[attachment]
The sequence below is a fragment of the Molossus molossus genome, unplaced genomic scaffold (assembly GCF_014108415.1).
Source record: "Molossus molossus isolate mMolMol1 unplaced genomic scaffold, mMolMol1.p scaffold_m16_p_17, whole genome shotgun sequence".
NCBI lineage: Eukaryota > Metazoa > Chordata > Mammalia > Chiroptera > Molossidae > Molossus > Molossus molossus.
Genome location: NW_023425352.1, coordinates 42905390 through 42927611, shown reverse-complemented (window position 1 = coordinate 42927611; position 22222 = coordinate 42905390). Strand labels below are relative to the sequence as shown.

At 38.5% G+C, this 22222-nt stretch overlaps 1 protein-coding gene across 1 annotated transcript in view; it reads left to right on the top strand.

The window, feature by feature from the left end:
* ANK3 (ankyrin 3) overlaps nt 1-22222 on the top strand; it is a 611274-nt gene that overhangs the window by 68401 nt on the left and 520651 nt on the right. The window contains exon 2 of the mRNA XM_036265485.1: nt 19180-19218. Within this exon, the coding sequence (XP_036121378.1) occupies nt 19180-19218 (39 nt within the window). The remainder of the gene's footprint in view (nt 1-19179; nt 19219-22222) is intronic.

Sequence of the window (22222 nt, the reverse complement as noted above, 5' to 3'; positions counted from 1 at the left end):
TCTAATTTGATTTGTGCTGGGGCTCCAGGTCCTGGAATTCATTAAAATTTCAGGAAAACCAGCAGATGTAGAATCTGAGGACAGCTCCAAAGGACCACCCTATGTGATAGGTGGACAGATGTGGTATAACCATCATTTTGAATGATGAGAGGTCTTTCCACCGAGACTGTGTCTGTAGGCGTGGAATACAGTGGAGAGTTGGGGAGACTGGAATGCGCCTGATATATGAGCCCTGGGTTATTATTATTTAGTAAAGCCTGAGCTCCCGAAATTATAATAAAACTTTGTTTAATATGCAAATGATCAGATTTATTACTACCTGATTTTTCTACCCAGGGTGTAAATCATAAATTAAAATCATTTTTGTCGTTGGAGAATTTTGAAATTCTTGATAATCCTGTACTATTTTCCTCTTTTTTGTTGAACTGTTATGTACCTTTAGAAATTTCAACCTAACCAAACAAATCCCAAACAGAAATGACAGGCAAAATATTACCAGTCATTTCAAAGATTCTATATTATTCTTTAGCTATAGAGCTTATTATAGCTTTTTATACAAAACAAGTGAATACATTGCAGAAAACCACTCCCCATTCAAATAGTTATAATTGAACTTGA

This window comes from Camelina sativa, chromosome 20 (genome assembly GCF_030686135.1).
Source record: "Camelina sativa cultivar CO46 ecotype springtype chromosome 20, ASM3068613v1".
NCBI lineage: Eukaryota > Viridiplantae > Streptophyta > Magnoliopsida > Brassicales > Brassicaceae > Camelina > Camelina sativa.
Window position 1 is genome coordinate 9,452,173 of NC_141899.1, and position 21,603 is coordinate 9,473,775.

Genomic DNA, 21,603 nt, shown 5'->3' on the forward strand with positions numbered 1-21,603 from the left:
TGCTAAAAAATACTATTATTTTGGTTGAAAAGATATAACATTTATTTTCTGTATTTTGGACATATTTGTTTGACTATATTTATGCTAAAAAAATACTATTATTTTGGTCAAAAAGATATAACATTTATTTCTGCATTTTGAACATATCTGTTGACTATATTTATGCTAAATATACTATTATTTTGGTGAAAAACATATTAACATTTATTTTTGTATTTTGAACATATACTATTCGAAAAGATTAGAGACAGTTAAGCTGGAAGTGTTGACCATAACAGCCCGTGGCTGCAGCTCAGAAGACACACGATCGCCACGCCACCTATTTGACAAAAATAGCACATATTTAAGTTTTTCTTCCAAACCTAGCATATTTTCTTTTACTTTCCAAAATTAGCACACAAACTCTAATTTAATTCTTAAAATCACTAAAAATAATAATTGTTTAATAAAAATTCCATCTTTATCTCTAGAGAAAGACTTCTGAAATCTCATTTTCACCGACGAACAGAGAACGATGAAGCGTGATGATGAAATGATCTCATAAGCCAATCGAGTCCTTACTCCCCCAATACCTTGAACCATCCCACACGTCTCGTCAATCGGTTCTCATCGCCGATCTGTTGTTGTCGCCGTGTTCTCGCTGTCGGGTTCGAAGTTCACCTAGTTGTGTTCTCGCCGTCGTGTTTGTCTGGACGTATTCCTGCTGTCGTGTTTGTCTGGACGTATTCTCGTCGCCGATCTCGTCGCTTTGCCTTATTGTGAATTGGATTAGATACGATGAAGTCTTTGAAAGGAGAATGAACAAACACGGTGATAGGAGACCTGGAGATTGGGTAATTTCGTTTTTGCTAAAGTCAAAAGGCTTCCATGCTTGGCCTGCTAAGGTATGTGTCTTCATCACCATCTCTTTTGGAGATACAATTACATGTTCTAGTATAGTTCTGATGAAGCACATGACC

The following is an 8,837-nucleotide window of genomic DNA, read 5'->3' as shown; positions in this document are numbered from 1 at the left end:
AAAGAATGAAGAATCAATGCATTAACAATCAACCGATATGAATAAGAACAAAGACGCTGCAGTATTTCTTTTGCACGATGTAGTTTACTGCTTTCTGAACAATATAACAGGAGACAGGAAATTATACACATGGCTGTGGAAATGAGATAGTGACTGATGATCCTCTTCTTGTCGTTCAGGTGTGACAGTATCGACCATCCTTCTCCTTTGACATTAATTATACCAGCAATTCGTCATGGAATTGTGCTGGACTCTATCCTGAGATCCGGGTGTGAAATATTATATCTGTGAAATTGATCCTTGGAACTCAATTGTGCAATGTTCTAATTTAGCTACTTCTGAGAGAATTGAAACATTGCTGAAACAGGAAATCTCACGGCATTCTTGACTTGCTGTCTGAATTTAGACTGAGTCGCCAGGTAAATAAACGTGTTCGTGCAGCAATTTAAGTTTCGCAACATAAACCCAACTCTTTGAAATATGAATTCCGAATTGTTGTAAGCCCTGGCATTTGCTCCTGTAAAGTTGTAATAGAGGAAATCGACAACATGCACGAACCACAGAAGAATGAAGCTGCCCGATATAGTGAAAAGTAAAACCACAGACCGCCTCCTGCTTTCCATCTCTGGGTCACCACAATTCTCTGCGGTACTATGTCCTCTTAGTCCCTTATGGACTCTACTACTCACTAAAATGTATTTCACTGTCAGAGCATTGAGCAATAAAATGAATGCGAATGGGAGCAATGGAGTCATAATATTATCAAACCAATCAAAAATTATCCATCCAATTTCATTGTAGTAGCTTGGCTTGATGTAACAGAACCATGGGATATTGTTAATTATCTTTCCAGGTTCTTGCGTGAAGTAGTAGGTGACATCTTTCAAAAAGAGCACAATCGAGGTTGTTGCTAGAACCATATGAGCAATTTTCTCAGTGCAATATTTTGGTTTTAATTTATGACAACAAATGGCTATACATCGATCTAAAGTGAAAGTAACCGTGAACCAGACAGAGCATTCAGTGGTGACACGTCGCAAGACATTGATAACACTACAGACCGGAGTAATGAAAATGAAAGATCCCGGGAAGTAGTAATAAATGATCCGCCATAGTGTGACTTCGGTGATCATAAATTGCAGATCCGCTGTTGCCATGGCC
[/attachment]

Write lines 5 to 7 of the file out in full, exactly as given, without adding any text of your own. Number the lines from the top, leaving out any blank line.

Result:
At 38.5% G+C, this 22222-nt stretch overlaps 1 protein-coding gene across 1 annotated transcript in view; it reads left to right on the top strand.

The window, feature by feature from the left end:
* ANK3 (ankyrin 3) overlaps nt 1-22222 on the top strand; it is a 611274-nt gene that overhangs the window by 68401 nt on the left and 520651 nt on the right. The window contains exon 2 of the mRNA XM_036265485.1: nt 19180-19218. Within this exon, the coding sequence (XP_036121378.1) occupies nt 19180-19218 (39 nt within the window). The remainder of the gene's footprint in view (nt 1-19179; nt 19219-22222) is intronic.